Beerlines

Insights on beer marketing & PR by a beer-war vet

Archive for the 'Crafty Pint' Category

25 November
2Comments

Sizeism and craft beer

Sizeism is discrimination based on size.

When it comes to craft beer it usually translates to ‘big is bad’ antipathy.

The sizeism word jumped out to me in an article about coffee in the February edition of Time Out Melbourne. It was about big versus small coffee companies and ended with:

“So maybe we shouldn’t be so quick to get on our high horses because a brand isn’t new and tiny. Remember friends: sizeism is wrong.”

Having worked for big brewing I know that ‘big’ provides an easy target. But, as the guy from Genovese coffee noted, you usually get bigger if you get better.

And so it is with craft beer.

Big is often positioned as bad. Much of that angst is just sizeism. An earlier post highlighted the beneficial halo effect of big retail and big brewing’s venture into the craft segment.

Big smoke & mirrors: faux craft
Where ‘big’ does itself no favours is when it pretends to be artisan and small.

On this point, regular commentator Crafty Pint highlights what the editor calls ‘faux craft’ beers. Crafty’s recent enewsletter pointed to faux craft call-out examples by Phil Cook’s Beer diary in NZ and an article by Denis Wilson ‘Big Beer dresses up in craft brewers’ clothing‘ in the US.

I’m not sure whether it’s the size or the subterfuge, or the combination of both, which clearly gets up the nose of these commentators. Which ever: their bullsh*t radars are pinging loudly.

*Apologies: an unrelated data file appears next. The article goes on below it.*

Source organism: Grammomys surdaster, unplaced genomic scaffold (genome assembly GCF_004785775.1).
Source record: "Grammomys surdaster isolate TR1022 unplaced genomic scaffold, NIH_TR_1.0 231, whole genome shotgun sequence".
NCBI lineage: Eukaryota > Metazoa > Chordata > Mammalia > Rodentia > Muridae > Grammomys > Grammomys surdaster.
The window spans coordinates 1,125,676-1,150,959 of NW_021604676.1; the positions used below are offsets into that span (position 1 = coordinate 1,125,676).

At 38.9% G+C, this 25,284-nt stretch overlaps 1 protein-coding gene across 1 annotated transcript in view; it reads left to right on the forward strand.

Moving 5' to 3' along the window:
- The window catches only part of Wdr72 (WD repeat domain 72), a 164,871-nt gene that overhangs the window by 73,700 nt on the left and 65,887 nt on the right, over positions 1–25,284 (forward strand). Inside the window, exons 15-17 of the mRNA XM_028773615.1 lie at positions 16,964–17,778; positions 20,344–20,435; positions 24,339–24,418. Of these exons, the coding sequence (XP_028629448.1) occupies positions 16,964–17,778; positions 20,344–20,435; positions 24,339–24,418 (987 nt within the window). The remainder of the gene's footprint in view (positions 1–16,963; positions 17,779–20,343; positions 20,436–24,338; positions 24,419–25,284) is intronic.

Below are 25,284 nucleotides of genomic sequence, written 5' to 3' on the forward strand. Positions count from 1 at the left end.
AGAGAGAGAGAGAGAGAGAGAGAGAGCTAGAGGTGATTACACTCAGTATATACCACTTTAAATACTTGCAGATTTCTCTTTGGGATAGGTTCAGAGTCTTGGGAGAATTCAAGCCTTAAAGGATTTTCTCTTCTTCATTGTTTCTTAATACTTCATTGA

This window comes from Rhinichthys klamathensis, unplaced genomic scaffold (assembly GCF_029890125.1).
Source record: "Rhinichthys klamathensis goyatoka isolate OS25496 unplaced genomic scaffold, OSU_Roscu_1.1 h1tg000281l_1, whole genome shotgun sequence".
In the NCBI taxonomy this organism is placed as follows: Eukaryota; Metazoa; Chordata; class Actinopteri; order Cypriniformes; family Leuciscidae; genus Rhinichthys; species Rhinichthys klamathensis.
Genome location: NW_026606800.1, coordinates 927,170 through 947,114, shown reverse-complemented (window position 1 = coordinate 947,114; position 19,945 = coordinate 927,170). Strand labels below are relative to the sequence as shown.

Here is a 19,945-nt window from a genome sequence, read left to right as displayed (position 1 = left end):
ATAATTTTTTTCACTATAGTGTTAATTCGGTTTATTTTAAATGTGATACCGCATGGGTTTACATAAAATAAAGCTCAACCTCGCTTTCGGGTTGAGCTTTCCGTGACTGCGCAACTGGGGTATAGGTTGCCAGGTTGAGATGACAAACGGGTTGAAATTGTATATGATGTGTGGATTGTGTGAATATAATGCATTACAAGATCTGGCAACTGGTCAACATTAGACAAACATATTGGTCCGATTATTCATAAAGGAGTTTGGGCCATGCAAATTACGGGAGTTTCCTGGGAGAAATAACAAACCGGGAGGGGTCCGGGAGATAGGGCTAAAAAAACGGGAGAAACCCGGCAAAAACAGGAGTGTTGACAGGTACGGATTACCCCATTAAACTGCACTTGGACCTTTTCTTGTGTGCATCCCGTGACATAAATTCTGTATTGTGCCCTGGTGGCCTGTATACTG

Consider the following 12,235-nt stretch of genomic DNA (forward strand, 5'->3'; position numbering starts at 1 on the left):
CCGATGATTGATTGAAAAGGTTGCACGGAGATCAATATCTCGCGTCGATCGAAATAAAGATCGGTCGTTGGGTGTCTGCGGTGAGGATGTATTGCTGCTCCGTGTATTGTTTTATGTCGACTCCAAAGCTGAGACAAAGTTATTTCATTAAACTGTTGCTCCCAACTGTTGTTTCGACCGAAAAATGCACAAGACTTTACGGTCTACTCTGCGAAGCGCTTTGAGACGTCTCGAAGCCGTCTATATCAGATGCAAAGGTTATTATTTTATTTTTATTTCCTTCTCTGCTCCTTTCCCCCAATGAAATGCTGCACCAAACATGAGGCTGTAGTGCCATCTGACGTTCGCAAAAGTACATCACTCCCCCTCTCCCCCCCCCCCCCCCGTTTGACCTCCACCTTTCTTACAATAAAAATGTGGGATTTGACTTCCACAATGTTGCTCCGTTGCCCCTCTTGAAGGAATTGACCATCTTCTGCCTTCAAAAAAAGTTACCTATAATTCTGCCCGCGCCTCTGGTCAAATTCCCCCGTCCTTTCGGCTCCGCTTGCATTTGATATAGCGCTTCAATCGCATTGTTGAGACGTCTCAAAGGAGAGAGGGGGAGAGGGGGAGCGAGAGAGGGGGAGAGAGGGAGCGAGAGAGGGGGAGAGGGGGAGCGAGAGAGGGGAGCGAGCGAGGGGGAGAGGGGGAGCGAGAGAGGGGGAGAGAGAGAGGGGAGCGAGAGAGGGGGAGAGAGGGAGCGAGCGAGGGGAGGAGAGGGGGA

Transparency rules
In an increasingly networked market where Googled social media will quickly uncover a brand’s provenance, pretentious smoke and mirrors – faux craft – is stupid.

Consumers respond positively to honesty and transparency and negatively to deception and obscuration. No surprises there. So .. if a brand is owned by big brewing then deliberately trying to hide that fact is not only stupid it also smells – and consumers have good noses.

Cheers!

 

17 June
0Comments

How to make Carlton Bitter

It was ballsy. I loved it. Thunder Road Brewing Company (TRB) in Melbourne’s inner suburb of Brunswick had a swipe at major brewer Carlton & United about CUB’s claim to heritage brands.

Classic David and Goliath. The media lapped it up: which I suppose was the point. See the press clip below and the original by Eli Greenlblat here at The Age.

As seen in The Age: Brunswick vs Carlton

Brunswick Bitter: building its own heritage
CUB’s heritage brands and their labels are fantastic. What brewer wouldn’t want them? While I empathise with that envy and admire the PR pluck of TRB, they face a long and expensive road trying to get them.

BB on tap at the Builders Arms

The old labels are ‘heritage’ because they were successful brands.

Brunswick Bitter can do the same. Build its own heritage. It can; it’s a great beer. Indeed, as Crafty Pint notes, the brew, “..tips its hat to Australia’s brewing heritage, this time with the ‘From 1876’ a reference, we assume, to the Brunswick Brewery that opened in that year.”

I recently tried it on tap at the Builders Arms Hotel in Fitzroy.

The Builders Arms

It has the hallmarks of being a great Aussie tap beer. It’s balanced, approachable, refreshing and drinkable (indeed ‘sessionable’) but with more character than your average mainstream front bar draught. It was served too cold however and was better after warming a few degrees. Hey .. it’s Melbourne in June!

TRB doesn’t need CUB’s old brands. Every beer tap they gain today in the highly competitive draught beer market will worry the big brewers much more than a back-room tiff with lawyers. Every single tap.

Cheers!